Let's make the impossible bullet-proof
Before I even read this one, I just wanna say one thing...
TWO GLOVES OFF IN WITHIN...24 HOURS?
You spoil us too much.
Love the title. Here are some bats filmed upside down while theyre upside down, dancing to Bauhaus. https://youtu.be/G9A8PFlqM4U
This is great stuff. Thank you for sharing this lesson. Hopefully part of this group will use it to make something to excite the imagination.
Question about the ‘IS gerrund construction’: Which other words fall into that category? I follow on the ‘was wearing’ comment, but I have a hard time knowing what terms fall into that box?
Another question for Chuck. It's not about writing this time. I just wanna know...how have you been? Anything new in the Chuck world? Start any new projects? Write down any ideas in your notebook? Building anything with stone? What's up?
Also, do you have any upcoming interviews planned? I don't even care if you talk about the same topics, I just wanna see you in another form other than text haha
Wow, this has made my day!
Chuck, thank you so much – I'm lacking the words to accurately express my appreciation! I'm printing the notes and will start working on this right now.
I love how much clearer it is to me now what I needed to do in order to sound like Bela – and I am so excited! Of course this is just an opening scene, but my idea is to explore this clash between a male who primed in his 30s in the Hollywood of the 30s, known to be a womanizer, married five times, and a woman who's struggling with her own femininity in the current days.
Not to make an excuse, but I also speak English as a second language and am an immigrant myself, which is probably one of the reasons why I pulled Bela literally out of a random YouTube rabbit hole. So I was scared to do the burning you've suggested and sound like I was having a stroke while writing – but now I feel very much encouraged and with some tools to get started.
I guess before I started to invest my time in this project, I needed some external validation – but I couldn't have asked for THIS thoughtful, honest and extremely clear analysis of what I was trying to do. I didn't know if the idea was just silly. But it came to me in such a mysterious and magical way (just like Hyde described in his book, The gift), that I even thought I was just going bonkers. haha!
Again, thank you!
Thanks for sharing your story with us.
It was one of the first one i read when i joined substack, the title made me wanna read it. Bringing Bella Lugosi from the dead is a really cool idea and i think a good idea beats a good plot anyday, maybe that's just me.
I also love to struggle with an idea that is complicated to turn into a story, it's such a great feeling when you finally find a way to write it and make it interesting.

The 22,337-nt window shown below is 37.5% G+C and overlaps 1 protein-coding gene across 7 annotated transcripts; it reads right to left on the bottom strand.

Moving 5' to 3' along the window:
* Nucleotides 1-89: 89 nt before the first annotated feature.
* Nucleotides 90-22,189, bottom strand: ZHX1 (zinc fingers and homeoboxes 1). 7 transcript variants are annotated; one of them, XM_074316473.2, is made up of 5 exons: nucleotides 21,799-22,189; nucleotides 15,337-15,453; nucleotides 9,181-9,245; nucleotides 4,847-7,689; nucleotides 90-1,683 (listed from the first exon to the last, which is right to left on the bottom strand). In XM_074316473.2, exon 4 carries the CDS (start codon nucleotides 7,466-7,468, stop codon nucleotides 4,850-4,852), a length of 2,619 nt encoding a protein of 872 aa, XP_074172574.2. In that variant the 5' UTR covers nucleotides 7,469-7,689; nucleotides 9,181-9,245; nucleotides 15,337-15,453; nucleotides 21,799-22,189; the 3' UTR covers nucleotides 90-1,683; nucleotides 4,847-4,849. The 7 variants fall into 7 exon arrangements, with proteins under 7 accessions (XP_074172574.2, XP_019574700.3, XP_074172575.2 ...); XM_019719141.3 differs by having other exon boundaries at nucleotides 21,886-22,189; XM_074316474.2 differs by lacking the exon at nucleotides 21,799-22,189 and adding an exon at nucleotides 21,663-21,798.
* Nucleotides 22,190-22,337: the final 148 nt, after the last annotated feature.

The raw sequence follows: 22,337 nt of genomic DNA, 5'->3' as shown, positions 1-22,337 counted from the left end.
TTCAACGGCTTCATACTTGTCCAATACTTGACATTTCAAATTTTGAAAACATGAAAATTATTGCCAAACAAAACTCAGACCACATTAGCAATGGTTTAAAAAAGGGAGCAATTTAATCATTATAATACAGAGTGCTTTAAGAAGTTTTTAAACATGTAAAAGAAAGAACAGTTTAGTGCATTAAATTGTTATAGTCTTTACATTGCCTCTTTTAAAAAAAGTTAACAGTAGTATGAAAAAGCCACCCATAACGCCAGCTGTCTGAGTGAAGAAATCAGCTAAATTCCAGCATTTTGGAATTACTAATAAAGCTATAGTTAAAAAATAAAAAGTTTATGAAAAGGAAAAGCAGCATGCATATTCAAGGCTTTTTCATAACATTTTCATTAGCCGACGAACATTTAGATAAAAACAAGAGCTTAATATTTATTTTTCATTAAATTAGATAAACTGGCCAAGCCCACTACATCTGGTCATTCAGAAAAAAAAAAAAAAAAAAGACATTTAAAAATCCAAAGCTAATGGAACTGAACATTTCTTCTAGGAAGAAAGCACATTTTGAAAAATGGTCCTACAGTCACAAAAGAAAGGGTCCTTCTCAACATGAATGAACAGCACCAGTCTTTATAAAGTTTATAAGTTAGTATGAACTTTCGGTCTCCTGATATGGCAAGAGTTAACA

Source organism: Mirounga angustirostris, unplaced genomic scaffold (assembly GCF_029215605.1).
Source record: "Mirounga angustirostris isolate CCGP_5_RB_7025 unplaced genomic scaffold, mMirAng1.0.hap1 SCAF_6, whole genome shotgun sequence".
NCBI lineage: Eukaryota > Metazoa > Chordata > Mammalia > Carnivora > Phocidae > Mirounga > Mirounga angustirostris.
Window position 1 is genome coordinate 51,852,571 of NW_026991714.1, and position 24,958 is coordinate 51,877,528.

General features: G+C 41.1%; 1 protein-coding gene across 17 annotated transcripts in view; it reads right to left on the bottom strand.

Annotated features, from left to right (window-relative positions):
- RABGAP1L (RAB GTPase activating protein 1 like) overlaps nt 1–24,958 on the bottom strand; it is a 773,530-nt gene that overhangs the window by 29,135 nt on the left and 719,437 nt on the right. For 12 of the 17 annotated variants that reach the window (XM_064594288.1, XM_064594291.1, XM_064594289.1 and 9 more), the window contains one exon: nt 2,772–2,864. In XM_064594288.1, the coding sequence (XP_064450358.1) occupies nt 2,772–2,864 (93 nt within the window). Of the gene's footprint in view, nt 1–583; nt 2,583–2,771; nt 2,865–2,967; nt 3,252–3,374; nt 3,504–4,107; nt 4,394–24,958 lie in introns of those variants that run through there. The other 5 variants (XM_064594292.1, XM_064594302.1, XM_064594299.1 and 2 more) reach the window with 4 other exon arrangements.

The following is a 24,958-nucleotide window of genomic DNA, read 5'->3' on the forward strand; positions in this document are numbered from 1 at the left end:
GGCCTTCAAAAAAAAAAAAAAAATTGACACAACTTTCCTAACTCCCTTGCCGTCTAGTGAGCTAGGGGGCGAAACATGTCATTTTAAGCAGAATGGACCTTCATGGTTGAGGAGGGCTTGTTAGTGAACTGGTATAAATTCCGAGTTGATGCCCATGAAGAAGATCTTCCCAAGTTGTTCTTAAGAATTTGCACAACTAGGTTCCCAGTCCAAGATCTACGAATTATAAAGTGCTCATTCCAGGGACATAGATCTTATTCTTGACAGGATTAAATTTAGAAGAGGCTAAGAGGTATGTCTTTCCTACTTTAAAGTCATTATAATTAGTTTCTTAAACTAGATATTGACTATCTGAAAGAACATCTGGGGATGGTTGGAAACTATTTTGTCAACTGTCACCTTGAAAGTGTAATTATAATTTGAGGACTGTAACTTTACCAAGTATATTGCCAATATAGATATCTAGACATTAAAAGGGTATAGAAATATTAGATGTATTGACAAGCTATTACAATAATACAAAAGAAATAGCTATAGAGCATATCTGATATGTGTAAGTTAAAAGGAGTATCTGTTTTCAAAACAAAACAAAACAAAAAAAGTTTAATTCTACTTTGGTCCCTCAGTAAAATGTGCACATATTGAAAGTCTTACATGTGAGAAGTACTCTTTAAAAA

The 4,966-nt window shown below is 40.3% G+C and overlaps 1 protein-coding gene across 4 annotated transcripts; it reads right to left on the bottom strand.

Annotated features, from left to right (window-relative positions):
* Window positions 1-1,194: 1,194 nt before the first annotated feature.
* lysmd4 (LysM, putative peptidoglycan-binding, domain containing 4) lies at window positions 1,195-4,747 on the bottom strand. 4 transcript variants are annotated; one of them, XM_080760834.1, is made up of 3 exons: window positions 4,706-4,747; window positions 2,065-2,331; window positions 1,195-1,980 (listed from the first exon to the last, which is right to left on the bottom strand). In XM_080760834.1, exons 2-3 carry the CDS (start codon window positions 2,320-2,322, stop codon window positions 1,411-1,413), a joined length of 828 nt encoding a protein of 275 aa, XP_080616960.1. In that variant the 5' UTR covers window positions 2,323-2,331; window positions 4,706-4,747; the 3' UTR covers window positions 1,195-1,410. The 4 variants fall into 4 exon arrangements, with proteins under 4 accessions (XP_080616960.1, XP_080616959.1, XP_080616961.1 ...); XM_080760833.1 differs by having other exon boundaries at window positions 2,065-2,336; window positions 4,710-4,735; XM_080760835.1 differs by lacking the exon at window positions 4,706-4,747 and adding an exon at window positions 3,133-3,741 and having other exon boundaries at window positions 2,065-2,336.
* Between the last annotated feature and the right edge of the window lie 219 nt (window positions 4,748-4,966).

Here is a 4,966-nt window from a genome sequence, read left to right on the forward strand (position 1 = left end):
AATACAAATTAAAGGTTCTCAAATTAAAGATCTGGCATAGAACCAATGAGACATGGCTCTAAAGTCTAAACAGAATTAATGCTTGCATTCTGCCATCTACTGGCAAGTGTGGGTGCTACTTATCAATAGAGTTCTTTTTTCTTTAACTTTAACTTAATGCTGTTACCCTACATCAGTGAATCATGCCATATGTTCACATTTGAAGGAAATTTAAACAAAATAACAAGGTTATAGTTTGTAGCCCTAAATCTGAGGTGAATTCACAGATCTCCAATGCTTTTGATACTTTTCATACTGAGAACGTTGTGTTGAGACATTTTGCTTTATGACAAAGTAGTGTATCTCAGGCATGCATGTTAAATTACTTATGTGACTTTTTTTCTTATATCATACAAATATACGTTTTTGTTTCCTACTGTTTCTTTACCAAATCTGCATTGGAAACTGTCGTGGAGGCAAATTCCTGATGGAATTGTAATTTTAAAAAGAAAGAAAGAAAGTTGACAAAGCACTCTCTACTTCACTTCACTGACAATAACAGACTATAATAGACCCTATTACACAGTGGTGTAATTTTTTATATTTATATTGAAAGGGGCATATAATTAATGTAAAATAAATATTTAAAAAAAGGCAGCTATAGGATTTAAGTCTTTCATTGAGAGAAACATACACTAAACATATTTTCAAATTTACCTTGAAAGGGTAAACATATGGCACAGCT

Chuck's comments about unpacking, like when Bella is in front of the mirror makes so much sense and when i read it i was kind of frustrated that it went so fast and felt that you missed a great scene.
It makes me wonder how come the unpacking missing in somebody's story feels kind of obvious for the reader but as a writer you don't see it.
It happens to me all the time.
I don't know much about Bella Lugosi apart from what i've Seen in the Ed Wood movie.
You got a really cool thing to play with here, i really hope you'll work on it and share it with us.
And once again, both the story and the comments are inspiring, i'm off to my pad and pen now.
Chuck, i have a question.
I'm working on a story and i had an idea for a future scene.
I'm thinking about writing that scene now because i know it's going to be great fun to write it.
But It feels like my characters have to go through the all story so they react properly then.
Basicaly, can i jump some parts and write it afterward or is it a bad idea? keeping a linear timeline i mean.
does it make sense ?
Random thought but I’m curious to see how a writers workshop would work if it had the relationship Gordon Ramsay has with the contestants on ‘Hell’s Kitchen’.
“Oi! Oi you! Look at it... five thought verbs in one paragraph. Come on... You bring me this story like this again and I’ll shove the pencil you used to write it with up your arse sideways. Now fuck off, you.”
Hi Cris! Thank you for sharing "Bela Lugosi’s Not Dead" with us.
Such a cool concept!!!
-I really enjoyed the way you conveyed Lugosi's experience with the "black brick." Haha! That was so neat to have the perspective of not knowing what a cell phone is. And I liked Chuck's suggestions about how to rephrase with the different tenses Lugosi's pondering of "is it a bomb?" Like maybe Lugosi lived in a time where people were always worried about bombs, so this is what first comes to mind?
-I love the end, when the man comes to the door and recognizes him as "Eva." Here I was really biting my fingernails.
-I'm curious about what happened to Hope.
-Amp up Lugosi's voice and bringing out things Lugosi would notice because of who he is, and I think this story will go out with a bang!
Chuck--thank you for discussing tension/breaking of tension. For me, this is a concept I'm going to need you to stuff into my ears several thousand more times. I also love how you've pointed to burning the voice in a way that is appropriate to the narrator, and the example of the German sentence structure. And the example showing how switching between first, second, and third person tenses would work really nicely.
Dear Chuck, I'm a pretty new subscriber, but I must say everything you're doing here has been incredibly helpful and inspiring. I'm quickly internalizing your lessons (as best I can) and incorporating them into my writing. The idea of eliminating "abstractions" has been revelatory. I write about Wall Street/Corporate America so tend to use a lot of numbers in my fiction. Leveraging your feedback has already greatly improved the clarity of my work. Thanks so much. I'm very happy to be a member of this community.